Mamma GogoIceland: "Mamma Gogo"
Director: Fridrik Thor Fridriksson
Could there be a more naked play for votes? A movie about a filmmaker (a job held by most voters) dealing with an aging mother (advanced age being a characteristic of the voters as well) who tells a financier that his last movie's "only hope" is "if the film gets an Oscar nomination, it will begin to sell abroad." But "Mamma Gogo" isn't a cynical ploy from a director who did get an Oscar Foreign-Language nomination for "Children of Nature" in 1991; it's a sentimental and often lighthearted exploration of aging, memory and art. I'd give it an outside shot at making the shortlist. (Keep in mind, voters just see the film — they don't have to look at that cheesy poster.)

Son of BabylonIraq: “Son of Babylon”
Director: Mohamed Al Daradji
It's a road movie, and a trip through recent Iraqi history – which means that as road movies go, this is a dark one about a young boy searching for his father after the fall of Saddam Hussein, with stops that include abandoned prisons and mass graves. Mohamed Al Daradji's look at a country torn apart and a people in search of what they've lost tells an important story, but does so in a manner that is grueling and slow.

The Human Resources ManagerIsrael: “The Human Resources Manager”
Director: Eran Riklis
After three consecutive nominations for "Beaufort," "Waltz with Bashir" and "Ajami," Israel has submitted a road movie of its own, albeit one which takes some twists and turns and mixes comedy into a deft and ultimately moving story of a bureaucrat accompanying an employee's body back to her home village in Romania. It's certainly strong enough to make a run at a fourth straight nomination; the film played very well with the audience when I saw it at the AFI Fest, and I hear it did so with the Academy's general committee also.

La Prima Cosa BellaItaly: “La Prima Cosa Bella” (“The First Beautiful Thing”)
Director: Paolo Virzi
It isn't the most critically acclaimed of the entries, and lots of outsiders seem to think that the more daring and weightier "I Am Love" should have been the Italian entry instead (though it was not a hit in its homeland, and was not well-reviewed). But if you talk to foreign-language voters, this is the film you keep hearing about. "La Prima Cosa Bella" isn't an art movie, but a mainstream and quite entertaining story of the ties that bind, revolving around a sour professor who returns to his childhood home to visit his mother on her deathbed. Flashbacks to his childhood evoke the lighthearted Italian comedies of the '70s, and even the sober dramatic beats in the story are delivered with a light touch that may help it stand out in a field of very somber entries. Some more discriminating viewers were not particularly won over by the layers of sentiment, but if the buzz is reliable the film looks to be a near lock for the shortlist courtesy of the general committee voters.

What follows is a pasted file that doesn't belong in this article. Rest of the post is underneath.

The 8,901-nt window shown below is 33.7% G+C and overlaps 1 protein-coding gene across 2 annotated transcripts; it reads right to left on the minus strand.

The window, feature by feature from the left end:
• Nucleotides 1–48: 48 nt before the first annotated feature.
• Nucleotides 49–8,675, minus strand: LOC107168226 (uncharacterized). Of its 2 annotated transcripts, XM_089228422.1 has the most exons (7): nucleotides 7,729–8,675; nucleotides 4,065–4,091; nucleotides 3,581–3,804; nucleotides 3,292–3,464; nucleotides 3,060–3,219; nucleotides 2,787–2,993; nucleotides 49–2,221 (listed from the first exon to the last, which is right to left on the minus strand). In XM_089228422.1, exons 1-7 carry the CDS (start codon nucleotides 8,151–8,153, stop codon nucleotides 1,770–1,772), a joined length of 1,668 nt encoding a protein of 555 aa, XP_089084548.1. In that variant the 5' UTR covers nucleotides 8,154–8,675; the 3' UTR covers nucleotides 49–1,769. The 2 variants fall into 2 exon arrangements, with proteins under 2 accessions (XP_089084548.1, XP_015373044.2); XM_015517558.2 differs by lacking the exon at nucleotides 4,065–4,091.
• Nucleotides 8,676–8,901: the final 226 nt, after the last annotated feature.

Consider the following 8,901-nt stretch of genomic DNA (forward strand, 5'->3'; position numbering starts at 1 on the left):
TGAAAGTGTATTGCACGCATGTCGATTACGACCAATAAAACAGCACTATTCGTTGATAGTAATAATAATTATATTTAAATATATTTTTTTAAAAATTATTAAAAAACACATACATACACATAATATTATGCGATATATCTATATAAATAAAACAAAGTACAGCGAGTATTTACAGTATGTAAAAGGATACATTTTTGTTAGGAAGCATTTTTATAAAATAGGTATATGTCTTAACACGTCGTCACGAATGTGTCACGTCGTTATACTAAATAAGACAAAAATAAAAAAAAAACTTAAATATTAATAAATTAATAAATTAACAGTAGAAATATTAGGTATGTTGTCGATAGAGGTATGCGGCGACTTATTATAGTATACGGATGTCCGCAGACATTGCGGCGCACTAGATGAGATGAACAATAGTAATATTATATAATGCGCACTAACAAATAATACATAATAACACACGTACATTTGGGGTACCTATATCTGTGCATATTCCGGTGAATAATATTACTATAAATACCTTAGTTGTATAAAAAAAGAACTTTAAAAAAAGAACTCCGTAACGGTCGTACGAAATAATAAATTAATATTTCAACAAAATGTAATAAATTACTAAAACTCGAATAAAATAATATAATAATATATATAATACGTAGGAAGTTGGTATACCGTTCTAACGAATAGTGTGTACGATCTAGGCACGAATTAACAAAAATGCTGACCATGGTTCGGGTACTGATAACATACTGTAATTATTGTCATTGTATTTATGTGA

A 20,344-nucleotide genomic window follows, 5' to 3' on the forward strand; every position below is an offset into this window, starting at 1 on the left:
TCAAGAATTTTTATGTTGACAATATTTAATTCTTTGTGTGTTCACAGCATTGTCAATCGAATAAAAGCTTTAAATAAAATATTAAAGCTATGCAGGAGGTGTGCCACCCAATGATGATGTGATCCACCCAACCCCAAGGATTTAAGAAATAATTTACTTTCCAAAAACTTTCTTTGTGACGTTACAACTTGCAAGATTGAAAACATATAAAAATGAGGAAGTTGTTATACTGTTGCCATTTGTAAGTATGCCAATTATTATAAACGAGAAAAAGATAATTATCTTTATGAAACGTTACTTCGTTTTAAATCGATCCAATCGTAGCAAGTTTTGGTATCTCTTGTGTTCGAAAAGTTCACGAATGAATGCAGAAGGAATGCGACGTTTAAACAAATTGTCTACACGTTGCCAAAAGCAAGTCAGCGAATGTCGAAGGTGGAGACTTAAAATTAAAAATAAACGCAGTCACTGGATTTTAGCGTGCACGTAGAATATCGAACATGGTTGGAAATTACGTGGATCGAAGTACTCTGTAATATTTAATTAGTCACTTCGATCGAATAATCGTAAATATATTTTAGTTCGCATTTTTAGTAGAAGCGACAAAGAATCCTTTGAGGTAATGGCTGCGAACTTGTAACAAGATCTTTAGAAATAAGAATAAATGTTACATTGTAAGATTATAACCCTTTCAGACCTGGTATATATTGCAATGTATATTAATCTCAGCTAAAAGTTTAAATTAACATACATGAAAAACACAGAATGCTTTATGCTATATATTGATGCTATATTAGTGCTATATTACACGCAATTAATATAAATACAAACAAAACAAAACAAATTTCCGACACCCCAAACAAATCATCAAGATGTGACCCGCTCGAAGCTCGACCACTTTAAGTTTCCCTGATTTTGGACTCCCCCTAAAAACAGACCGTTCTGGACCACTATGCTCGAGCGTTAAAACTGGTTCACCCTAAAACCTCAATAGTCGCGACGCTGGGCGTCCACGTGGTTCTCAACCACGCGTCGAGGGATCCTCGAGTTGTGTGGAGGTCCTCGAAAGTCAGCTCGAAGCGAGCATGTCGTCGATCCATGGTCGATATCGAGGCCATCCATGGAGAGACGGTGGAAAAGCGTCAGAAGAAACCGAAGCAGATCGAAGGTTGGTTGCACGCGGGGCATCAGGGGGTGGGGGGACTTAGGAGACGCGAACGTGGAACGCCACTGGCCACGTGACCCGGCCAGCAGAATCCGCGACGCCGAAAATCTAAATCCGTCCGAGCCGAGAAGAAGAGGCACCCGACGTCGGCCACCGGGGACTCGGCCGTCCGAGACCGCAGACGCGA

StrayedKazakhstan: “Strayed”
Director: Akan Satayev
Another of those films (I talked about two of them yesterday) in which a remote outpost turns out to be a kind of purgatory. This one starts out like an edgy suspense drama, as a man traveling with his wife and son misses a turnoff and gets lost in a desolate stretch of flatlands. But things aren't what they seem, and somewhere along the way a missing-persons thriller turns into an episode of "The Twilight Zone." Frankly, it probably would have worked better as a half-hour TV episode than this rather forced 90-minute excursion into psychological and spiritual horror.

A Barefoot DreamKorea: “A Barefoot Dream”
Director: Kim Tae-gyun
The other inspirational sports movie in the race is a perplexing choice for a country that could have submitted an acclaimed film like "Poetry," which at least might have impressed the executive committee. This amateurish play for a mainstream audience, the true story of a fading soccer star who led an East Timor youth team to a surprise showing at the International Youth Soccer Championship, is sidetracked by awkward comedy and abundant clichés.

The Light ThiefKyrgyzstan: "The Light Thief"
Director: Aktan Abdykalykov
It begins as a charming, humorous look at a tiny rural village in Krgyzstan, its time-honored rituals and the sweet-hearted electrician who helps the villagers get free electricity. But the setup is deceiving: the film turns out to be a dead-serious (and at times heavy-handed) look at a clash of cultures, of modernity wreaking havoc in ways that make a little electricity theft seem insignificant. What starts out alluring becomes demanding, a tonal shift that probably won't help with its voter reception (though I know it has fans).

Previously: Algeria, Argentina, Austria, Azerbaijan, Belgium, Brazil, Bulgaria, Canada, Chile, China, Costa Rica, Croatia.

Coming next: The Cannes winner that might fall flat with Oscar voters, and the foreign contender that's also my favorite movie of the year.